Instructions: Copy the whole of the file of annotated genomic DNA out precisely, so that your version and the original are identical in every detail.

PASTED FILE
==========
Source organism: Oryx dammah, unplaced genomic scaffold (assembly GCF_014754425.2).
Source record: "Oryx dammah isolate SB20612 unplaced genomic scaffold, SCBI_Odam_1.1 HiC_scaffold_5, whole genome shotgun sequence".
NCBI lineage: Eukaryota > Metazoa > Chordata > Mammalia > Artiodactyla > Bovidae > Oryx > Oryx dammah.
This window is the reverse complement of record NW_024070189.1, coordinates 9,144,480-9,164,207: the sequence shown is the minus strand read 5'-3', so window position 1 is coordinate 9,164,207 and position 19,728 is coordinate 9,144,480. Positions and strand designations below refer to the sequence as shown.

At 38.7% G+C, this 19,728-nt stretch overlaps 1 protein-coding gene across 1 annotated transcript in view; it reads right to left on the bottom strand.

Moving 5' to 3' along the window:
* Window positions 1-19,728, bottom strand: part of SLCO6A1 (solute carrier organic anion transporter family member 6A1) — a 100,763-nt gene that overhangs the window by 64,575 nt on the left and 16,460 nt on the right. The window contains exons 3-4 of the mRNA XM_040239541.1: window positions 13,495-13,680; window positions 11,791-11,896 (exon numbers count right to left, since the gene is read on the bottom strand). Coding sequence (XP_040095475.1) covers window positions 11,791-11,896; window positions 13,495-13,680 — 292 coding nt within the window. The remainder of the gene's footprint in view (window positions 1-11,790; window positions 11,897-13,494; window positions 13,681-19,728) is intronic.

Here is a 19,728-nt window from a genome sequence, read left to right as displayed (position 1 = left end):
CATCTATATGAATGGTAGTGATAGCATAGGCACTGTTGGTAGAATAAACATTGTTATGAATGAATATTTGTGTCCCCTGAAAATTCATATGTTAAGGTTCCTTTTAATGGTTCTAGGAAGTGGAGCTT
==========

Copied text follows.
Source organism: Oryx dammah, unplaced genomic scaffold (assembly GCF_014754425.2).
Source record: "Oryx dammah isolate SB20612 unplaced genomic scaffold, SCBI_Odam_1.1 HiC_scaffold_5, whole genome shotgun sequence".
NCBI lineage: Eukaryota > Metazoa > Chordata > Mammalia > Artiodactyla > Bovidae > Oryx > Oryx dammah.
This window is the reverse complement of record NW_024070189.1, coordinates 9,144,480-9,164,207: the sequence shown is the minus strand read 5'-3', so window position 1 is coordinate 9,164,207 and position 19,728 is coordinate 9,144,480. Positions and strand designations below refer to the sequence as shown.

At 38.7% G+C, this 19,728-nt stretch overlaps 1 protein-coding gene across 1 annotated transcript in view; it reads right to left on the bottom strand.

Moving 5' to 3' along the window:
* Window positions 1-19,728, bottom strand: part of SLCO6A1 (solute carrier organic anion transporter family member 6A1) — a 100,763-nt gene that overhangs the window by 64,575 nt on the left and 16,460 nt on the right. The window contains exons 3-4 of the mRNA XM_040239541.1: window positions 13,495-13,680; window positions 11,791-11,896 (exon numbers count right to left, since the gene is read on the bottom strand). Coding sequence (XP_040095475.1) covers window positions 11,791-11,896; window positions 13,495-13,680 — 292 coding nt within the window. The remainder of the gene's footprint in view (window positions 1-11,790; window positions 11,897-13,494; window positions 13,681-19,728) is intronic.

Here is a 19,728-nt window from a genome sequence, read left to right as displayed (position 1 = left end):
CATCTATATGAATGGTAGTGATAGCATAGGCACTGTTGGTAGAATAAACATTGTTATGAATGAATATTTGTGTCCCCTGAAAATTCATATGTTAAGGTTCCTTTTAATGGTTCTAGGAAGTGGAGCTT